I have been in Krakow for a few days now and I have loved exploring the city. The architecture is beautiful, the food is delicious (but I already knew that about Polish food), and overall it is just a wonderful city. However, I wanted to learn more about the history of Krakow so I could better understand the historical sights. I decided to take a walking tour of Old Town yesterday and I am very glad that I did.
*If you’re bored by the historical anecdotes, skip to the last paragraph.
The tour began in Main Market Square, in front of St. Aldabert’s Church. The church is a small building, it looks slightly out of place, but it is one of the oldest structures in the city (I forgot to take a picture). We then walked around the square, focusing on the Main Market, then St. Mary’s Basilica.
Notice how the basilica has two uneven towers. Legend has it that two brothers built the towers, competing with one another to make the best tower. According to this legend one brother was killed, allowing the other to create the taller, more intricate one. That man later climbed to the top of the basilica, confessed to killing his brother, then jumped to his death. Across from the church lies the main market, from which the “murder weapon” (a knife) hangs from the entryway.
The tour guide later brought us to the north end of Old Town. There we saw the remains of the original wall that was used to protect the city’s residents from invaders. I learned that the city intended to destroy the rest of the wall (preserving history was not considered important during the time period). However, a few people (scholars and others) who had the unpopular belief in historical preservation, decided to spread a lie in order to convince the residents to keep it. They told people that a large wind was coming, a wind that would spread a terrible disease. People thought that the wall would help keep the wind out and, therefore, save themselves from the disease (more conservative people wanted to keep the wall because they were afraid that the wind would blow women’s skirts up).
We then ventured through Planty, the park that surrounds Old Town (was once protective swamps during the medieval era), until we reached Jagiellonian University where Pope John Paul II studied literature.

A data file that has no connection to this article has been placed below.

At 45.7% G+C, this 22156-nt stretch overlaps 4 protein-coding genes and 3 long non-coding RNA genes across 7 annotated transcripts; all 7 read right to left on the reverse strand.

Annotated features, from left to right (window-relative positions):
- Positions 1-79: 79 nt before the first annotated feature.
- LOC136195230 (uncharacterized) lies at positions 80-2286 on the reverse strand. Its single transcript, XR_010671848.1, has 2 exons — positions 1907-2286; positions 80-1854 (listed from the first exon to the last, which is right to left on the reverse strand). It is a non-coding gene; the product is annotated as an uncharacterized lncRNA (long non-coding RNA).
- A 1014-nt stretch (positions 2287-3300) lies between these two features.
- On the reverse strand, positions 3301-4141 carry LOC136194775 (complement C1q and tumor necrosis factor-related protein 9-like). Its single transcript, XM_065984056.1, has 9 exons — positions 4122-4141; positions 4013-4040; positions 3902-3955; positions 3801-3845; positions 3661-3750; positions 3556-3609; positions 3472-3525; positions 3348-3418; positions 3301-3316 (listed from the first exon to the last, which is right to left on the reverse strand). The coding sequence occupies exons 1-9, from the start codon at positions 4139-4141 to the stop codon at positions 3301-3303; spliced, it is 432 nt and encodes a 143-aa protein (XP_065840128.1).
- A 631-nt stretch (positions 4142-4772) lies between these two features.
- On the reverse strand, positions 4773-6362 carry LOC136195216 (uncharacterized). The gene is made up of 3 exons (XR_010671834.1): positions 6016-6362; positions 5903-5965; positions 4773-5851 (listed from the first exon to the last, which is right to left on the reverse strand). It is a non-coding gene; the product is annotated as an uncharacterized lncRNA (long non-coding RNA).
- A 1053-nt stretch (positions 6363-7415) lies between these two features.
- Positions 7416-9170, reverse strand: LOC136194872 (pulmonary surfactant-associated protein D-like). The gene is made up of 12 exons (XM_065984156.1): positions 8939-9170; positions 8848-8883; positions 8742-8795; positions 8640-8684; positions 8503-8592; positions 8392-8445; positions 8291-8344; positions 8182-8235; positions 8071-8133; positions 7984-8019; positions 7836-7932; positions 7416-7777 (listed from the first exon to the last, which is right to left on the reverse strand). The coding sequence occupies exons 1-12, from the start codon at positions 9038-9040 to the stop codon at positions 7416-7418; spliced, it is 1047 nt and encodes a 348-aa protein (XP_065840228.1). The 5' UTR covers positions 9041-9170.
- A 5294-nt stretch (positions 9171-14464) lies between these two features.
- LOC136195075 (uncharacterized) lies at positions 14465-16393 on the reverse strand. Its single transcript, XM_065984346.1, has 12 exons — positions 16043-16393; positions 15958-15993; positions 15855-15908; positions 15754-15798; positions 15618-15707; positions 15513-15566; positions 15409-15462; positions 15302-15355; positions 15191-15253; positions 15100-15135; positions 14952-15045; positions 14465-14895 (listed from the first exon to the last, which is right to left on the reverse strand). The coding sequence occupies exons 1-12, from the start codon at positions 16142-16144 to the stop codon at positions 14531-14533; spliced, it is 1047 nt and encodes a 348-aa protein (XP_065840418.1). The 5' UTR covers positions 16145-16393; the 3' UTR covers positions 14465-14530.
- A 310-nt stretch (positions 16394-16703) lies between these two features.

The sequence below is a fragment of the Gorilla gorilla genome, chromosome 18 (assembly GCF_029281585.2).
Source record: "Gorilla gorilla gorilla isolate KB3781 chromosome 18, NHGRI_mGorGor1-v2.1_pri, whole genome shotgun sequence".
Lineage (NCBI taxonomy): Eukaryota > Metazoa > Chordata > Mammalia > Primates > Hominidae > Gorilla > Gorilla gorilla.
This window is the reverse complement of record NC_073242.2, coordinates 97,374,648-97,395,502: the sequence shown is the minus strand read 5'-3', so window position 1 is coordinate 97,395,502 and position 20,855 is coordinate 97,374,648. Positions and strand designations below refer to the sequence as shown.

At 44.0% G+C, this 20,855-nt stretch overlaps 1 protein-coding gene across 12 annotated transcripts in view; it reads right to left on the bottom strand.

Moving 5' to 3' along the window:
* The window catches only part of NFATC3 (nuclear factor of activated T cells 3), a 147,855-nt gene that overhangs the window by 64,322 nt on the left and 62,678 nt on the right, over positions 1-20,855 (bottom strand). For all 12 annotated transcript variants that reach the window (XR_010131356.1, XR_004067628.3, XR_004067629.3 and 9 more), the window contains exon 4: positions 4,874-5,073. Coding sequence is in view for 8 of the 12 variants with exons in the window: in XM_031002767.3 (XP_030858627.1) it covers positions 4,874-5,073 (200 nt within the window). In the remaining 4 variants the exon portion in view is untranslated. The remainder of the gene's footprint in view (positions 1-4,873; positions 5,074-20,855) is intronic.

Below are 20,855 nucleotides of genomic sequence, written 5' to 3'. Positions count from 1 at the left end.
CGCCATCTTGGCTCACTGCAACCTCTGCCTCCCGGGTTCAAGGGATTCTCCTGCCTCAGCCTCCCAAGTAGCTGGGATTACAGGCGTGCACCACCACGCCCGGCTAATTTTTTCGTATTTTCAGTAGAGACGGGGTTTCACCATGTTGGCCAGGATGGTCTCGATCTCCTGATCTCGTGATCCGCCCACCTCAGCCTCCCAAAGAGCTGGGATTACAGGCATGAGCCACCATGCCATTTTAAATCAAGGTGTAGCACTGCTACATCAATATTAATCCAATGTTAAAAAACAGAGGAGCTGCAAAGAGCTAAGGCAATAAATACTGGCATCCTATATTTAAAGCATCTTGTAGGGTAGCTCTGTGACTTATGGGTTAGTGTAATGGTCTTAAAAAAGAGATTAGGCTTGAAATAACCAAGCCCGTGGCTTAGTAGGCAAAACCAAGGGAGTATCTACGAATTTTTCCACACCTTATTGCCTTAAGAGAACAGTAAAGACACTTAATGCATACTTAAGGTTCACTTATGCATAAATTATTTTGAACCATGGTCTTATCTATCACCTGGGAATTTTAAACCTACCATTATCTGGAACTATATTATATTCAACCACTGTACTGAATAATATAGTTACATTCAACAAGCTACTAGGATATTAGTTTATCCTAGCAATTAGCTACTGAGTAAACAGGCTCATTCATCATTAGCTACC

The final destination on the tour was Wawel Castle. There lies the Cathedral in which Pope Jean Paul II preached before becoming the Pope. At the entrance of the Cathedral hangs “dragon bones,” which are symbolic of another city legend. The tale has inspired many fairytales in which knights compete for a beautiful princess by attempting to slay a dragon (not exactly a feminist story…but not the fault of the princess, of course).
In addition to learning about the history of Krakow, I met some really nice people. My tour group consisted of people from the United States, England, Scotland, and Israel. I spent much of the tour getting to know a woman from Los Angeles (originally from Taiwan). Then at the end of the tour the two of us sat for a while, talking with the couple from Israel. We talked about where we’re from, our lives, and our travels. One of the best parts about traveling is meeting people that I would probably have never met otherwise. I will probably never see these people again, but I will treasure the moments we shared. This clearly sounds super cheesy, but one cannot simply forget connecting with a complete stranger. Despite our different backgrounds, ages, and nationalities, we bonded over our passion for travel, learning, and our newfound love of a city. The world is a large place so it is easy to forget how interconnected we are. By forgetting this, we often rank ourselves, prioritizing certain types of people over others. However, every time I travel to a new place and meet people from other countries, the world gets just a little bit smaller. This may not sound like a good thing, but it really is. It is a constant reminder that we are all human beings, inhabiting the same earth. We are more similar than we are different. This is important to keep in mind as we move forward. As an American, I feel as though the next few years are uncertain and that makes me feel uneasy. However, if we can remember how similar and interconnected we all are, our country and our world can be a more welcoming place for all.